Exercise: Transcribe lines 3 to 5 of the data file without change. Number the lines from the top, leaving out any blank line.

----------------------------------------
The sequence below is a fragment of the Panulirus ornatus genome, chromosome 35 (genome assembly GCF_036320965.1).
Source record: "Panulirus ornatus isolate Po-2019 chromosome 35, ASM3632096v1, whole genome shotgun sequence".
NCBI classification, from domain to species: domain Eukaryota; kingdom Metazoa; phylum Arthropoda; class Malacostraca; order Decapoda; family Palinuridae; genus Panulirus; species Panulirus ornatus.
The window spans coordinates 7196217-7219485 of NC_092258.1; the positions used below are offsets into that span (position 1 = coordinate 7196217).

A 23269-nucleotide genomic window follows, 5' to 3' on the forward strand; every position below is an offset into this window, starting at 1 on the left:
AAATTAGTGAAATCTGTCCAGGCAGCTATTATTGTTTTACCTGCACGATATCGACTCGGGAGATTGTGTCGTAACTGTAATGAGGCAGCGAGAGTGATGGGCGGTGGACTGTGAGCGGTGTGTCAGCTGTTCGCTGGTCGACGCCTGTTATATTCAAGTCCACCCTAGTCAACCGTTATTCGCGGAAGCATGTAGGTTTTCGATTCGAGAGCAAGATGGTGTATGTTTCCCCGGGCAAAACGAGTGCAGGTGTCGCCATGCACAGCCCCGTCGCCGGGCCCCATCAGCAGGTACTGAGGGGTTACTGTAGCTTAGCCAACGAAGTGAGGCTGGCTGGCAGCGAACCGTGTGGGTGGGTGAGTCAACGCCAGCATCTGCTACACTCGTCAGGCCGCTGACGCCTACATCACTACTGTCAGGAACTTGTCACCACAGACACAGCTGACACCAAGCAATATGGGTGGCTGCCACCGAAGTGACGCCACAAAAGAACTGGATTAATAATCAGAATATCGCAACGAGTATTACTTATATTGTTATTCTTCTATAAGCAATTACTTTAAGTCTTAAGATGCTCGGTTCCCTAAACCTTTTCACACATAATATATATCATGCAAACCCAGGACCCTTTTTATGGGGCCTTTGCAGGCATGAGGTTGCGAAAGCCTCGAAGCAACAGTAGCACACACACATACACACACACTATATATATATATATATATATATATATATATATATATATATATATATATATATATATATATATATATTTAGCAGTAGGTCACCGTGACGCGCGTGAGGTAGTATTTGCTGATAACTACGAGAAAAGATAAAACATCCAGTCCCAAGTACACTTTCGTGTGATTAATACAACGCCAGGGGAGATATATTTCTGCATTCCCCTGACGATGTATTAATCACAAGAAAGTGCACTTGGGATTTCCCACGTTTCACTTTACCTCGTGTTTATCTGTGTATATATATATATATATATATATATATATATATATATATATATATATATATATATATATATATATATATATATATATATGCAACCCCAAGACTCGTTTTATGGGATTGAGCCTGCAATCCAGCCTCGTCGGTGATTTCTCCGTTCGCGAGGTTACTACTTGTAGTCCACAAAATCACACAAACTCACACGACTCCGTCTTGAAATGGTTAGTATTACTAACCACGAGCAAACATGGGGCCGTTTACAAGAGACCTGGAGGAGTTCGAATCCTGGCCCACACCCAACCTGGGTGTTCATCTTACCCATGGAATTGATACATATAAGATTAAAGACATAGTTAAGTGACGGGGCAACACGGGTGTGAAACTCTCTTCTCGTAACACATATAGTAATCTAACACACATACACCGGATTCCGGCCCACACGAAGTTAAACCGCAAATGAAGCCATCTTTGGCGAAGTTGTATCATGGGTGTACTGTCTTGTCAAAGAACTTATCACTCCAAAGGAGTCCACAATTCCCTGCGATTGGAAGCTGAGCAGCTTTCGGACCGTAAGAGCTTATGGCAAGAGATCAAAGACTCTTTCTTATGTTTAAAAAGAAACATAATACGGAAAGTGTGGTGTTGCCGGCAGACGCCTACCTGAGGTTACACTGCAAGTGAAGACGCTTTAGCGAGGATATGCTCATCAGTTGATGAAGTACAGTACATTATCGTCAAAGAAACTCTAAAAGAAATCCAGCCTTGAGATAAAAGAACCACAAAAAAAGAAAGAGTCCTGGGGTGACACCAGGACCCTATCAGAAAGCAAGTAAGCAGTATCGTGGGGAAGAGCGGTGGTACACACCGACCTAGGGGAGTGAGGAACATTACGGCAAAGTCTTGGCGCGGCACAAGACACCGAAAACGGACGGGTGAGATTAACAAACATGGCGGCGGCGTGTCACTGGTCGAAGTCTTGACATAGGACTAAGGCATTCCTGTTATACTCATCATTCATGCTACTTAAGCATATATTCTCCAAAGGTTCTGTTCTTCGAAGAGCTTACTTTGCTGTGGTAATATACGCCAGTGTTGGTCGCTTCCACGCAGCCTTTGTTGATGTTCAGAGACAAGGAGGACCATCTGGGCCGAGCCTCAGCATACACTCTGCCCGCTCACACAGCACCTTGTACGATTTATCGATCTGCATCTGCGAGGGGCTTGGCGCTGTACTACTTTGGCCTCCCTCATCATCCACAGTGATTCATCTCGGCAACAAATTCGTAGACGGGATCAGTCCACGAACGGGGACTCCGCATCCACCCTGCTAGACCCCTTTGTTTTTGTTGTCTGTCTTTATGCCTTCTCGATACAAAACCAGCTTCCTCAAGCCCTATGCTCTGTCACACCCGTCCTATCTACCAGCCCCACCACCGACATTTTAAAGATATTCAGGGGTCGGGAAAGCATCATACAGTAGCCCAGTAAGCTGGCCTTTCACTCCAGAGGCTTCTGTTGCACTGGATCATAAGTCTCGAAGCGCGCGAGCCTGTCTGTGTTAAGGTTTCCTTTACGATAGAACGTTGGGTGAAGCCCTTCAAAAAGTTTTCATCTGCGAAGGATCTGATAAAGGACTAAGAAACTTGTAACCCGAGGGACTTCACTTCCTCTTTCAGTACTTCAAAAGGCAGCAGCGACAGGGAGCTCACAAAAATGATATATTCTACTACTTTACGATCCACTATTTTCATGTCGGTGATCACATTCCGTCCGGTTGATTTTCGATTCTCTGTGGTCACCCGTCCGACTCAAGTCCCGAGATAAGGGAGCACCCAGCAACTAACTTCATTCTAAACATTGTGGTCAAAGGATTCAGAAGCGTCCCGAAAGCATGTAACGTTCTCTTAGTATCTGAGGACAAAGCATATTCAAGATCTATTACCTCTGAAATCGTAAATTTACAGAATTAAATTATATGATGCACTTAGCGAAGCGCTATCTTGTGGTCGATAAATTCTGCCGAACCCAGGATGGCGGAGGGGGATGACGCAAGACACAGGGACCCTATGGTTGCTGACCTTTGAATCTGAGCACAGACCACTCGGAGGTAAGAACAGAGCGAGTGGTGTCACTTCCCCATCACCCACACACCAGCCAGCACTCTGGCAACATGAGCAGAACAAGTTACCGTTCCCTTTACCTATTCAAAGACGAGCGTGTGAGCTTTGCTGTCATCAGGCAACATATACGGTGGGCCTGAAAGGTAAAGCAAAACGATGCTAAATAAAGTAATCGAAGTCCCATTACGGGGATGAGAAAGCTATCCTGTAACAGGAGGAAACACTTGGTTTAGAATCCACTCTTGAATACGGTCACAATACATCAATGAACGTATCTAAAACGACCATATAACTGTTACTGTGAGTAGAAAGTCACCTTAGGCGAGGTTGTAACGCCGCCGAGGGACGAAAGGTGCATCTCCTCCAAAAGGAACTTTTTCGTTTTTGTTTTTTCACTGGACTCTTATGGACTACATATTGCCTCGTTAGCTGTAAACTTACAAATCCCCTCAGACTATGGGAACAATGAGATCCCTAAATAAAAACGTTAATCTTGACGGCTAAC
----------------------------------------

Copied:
NCBI classification, from domain to species: domain Eukaryota; kingdom Metazoa; phylum Arthropoda; class Malacostraca; order Decapoda; family Palinuridae; genus Panulirus; species Panulirus ornatus.
The window spans coordinates 7196217-7219485 of NC_092258.1; the positions used below are offsets into that span (position 1 = coordinate 7196217).

A 23269-nucleotide genomic window follows, 5' to 3' on the forward strand; every position below is an offset into this window, starting at 1 on the left: